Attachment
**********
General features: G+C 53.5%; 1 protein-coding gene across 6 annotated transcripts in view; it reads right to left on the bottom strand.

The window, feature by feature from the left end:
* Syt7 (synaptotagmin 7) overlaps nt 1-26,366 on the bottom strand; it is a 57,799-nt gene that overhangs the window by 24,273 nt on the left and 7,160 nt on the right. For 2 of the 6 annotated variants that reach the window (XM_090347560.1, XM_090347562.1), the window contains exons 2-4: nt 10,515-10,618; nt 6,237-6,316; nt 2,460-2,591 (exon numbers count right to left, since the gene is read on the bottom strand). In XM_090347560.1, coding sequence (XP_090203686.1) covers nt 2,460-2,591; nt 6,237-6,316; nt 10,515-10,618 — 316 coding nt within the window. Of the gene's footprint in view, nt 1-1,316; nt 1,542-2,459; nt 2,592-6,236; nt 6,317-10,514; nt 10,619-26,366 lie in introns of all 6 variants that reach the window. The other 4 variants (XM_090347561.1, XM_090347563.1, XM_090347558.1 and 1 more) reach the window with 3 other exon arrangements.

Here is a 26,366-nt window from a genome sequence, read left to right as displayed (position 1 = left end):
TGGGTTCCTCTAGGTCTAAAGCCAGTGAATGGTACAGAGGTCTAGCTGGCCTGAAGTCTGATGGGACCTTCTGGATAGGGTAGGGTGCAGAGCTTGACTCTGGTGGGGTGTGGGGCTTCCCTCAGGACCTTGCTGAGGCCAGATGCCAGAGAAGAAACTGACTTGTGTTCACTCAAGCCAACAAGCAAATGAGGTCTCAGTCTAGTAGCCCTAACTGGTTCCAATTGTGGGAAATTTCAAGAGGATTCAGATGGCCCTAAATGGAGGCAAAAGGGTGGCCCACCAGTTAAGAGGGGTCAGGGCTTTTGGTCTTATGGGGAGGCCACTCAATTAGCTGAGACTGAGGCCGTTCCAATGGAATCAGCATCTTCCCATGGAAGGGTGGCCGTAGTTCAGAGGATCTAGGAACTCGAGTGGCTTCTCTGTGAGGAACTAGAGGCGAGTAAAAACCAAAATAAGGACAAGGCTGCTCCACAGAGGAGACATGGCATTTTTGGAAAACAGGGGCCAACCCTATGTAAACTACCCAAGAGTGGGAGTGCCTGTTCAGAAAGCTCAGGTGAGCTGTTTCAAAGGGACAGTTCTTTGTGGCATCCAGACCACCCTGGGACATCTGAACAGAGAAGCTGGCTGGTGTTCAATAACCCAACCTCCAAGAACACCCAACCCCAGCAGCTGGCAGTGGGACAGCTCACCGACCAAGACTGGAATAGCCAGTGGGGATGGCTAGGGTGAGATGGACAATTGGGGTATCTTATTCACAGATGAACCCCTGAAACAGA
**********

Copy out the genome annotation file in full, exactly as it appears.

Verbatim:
General features: G+C 53.5%; 1 protein-coding gene across 6 annotated transcripts in view; it reads right to left on the bottom strand.

The window, feature by feature from the left end:
* Syt7 (synaptotagmin 7) overlaps nt 1-26,366 on the bottom strand; it is a 57,799-nt gene that overhangs the window by 24,273 nt on the left and 7,160 nt on the right. For 2 of the 6 annotated variants that reach the window (XM_090347560.1, XM_090347562.1), the window contains exons 2-4: nt 10,515-10,618; nt 6,237-6,316; nt 2,460-2,591 (exon numbers count right to left, since the gene is read on the bottom strand). In XM_090347560.1, coding sequence (XP_090203686.1) covers nt 2,460-2,591; nt 6,237-6,316; nt 10,515-10,618 — 316 coding nt within the window. Of the gene's footprint in view, nt 1-1,316; nt 1,542-2,459; nt 2,592-6,236; nt 6,317-10,514; nt 10,619-26,366 lie in introns of all 6 variants that reach the window. The other 4 variants (XM_090347561.1, XM_090347563.1, XM_090347558.1 and 1 more) reach the window with 3 other exon arrangements.

Here is a 26,366-nt window from a genome sequence, read left to right as displayed (position 1 = left end):
TGGGTTCCTCTAGGTCTAAAGCCAGTGAATGGTACAGAGGTCTAGCTGGCCTGAAGTCTGATGGGACCTTCTGGATAGGGTAGGGTGCAGAGCTTGACTCTGGTGGGGTGTGGGGCTTCCCTCAGGACCTTGCTGAGGCCAGATGCCAGAGAAGAAACTGACTTGTGTTCACTCAAGCCAACAAGCAAATGAGGTCTCAGTCTAGTAGCCCTAACTGGTTCCAATTGTGGGAAATTTCAAGAGGATTCAGATGGCCCTAAATGGAGGCAAAAGGGTGGCCCACCAGTTAAGAGGGGTCAGGGCTTTTGGTCTTATGGGGAGGCCACTCAATTAGCTGAGACTGAGGCCGTTCCAATGGAATCAGCATCTTCCCATGGAAGGGTGGCCGTAGTTCAGAGGATCTAGGAACTCGAGTGGCTTCTCTGTGAGGAACTAGAGGCGAGTAAAAACCAAAATAAGGACAAGGCTGCTCCACAGAGGAGACATGGCATTTTTGGAAAACAGGGGCCAACCCTATGTAAACTACCCAAGAGTGGGAGTGCCTGTTCAGAAAGCTCAGGTGAGCTGTTTCAAAGGGACAGTTCTTTGTGGCATCCAGACCACCCTGGGACATCTGAACAGAGAAGCTGGCTGGTGTTCAATAACCCAACCTCCAAGAACACCCAACCCCAGCAGCTGGCAGTGGGACAGCTCACCGACCAAGACTGGAATAGCCAGTGGGGATGGCTAGGGTGAGATGGACAATTGGGGTATCTTATTCACAGATGAACCCCTGAAACAGA